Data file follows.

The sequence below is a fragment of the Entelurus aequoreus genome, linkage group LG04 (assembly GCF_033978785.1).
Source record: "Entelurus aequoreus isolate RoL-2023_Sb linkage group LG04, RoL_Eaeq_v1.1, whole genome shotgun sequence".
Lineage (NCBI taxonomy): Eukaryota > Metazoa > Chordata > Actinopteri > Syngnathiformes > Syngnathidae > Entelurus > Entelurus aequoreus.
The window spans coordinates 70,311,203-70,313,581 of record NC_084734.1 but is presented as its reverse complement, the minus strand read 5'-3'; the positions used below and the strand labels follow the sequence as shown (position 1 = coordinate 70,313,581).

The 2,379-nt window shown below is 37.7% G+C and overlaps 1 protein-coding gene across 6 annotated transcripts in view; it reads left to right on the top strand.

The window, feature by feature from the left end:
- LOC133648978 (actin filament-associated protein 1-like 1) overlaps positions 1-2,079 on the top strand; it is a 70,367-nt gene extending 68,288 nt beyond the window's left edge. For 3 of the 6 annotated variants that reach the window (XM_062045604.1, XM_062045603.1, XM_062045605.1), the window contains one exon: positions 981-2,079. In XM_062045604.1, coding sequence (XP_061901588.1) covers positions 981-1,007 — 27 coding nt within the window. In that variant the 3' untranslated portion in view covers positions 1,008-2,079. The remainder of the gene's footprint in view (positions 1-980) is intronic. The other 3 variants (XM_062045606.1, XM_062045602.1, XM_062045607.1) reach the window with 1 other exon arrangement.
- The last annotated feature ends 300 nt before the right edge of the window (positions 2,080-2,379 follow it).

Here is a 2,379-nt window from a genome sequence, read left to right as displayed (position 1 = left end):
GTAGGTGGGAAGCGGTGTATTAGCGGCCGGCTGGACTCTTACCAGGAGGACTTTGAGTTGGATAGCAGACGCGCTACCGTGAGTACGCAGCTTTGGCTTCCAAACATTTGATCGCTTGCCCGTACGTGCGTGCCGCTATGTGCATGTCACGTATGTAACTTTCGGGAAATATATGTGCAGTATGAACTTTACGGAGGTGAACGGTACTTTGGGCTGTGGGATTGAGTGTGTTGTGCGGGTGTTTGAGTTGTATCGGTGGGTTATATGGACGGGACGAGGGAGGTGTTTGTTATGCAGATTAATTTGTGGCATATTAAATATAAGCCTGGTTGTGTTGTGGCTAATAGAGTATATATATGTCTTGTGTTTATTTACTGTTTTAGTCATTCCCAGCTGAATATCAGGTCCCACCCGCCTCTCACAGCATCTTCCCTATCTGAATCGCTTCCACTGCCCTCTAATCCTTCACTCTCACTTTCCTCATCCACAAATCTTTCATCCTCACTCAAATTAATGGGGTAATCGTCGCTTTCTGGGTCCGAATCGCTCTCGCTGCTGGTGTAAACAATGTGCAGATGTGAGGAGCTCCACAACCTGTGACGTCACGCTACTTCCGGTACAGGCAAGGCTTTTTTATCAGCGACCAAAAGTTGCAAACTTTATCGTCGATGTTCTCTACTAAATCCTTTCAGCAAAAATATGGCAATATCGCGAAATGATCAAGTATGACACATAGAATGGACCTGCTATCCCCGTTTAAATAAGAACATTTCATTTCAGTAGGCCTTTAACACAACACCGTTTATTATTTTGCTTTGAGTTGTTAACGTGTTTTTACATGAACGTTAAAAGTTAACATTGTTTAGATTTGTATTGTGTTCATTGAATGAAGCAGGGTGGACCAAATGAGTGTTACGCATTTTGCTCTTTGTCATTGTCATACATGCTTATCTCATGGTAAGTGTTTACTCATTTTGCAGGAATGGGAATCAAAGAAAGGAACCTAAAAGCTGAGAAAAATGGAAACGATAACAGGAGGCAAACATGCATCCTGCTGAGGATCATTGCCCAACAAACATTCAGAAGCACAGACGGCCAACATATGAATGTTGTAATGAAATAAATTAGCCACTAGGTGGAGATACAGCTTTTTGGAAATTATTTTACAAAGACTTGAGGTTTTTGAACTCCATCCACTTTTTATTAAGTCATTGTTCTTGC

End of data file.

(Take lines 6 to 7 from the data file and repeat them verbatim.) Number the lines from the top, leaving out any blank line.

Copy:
The window, feature by feature from the left end:
- LOC133648978 (actin filament-associated protein 1-like 1) overlaps positions 1-2,079 on the top strand; it is a 70,367-nt gene extending 68,288 nt beyond the window's left edge. For 3 of the 6 annotated variants that reach the window (XM_062045604.1, XM_062045603.1, XM_062045605.1), the window contains one exon: positions 981-2,079. In XM_062045604.1, coding sequence (XP_061901588.1) covers positions 981-1,007 — 27 coding nt within the window. In that variant the 3' untranslated portion in view covers positions 1,008-2,079. The remainder of the gene's footprint in view (positions 1-980) is intronic. The other 3 variants (XM_062045606.1, XM_062045602.1, XM_062045607.1) reach the window with 1 other exon arrangement.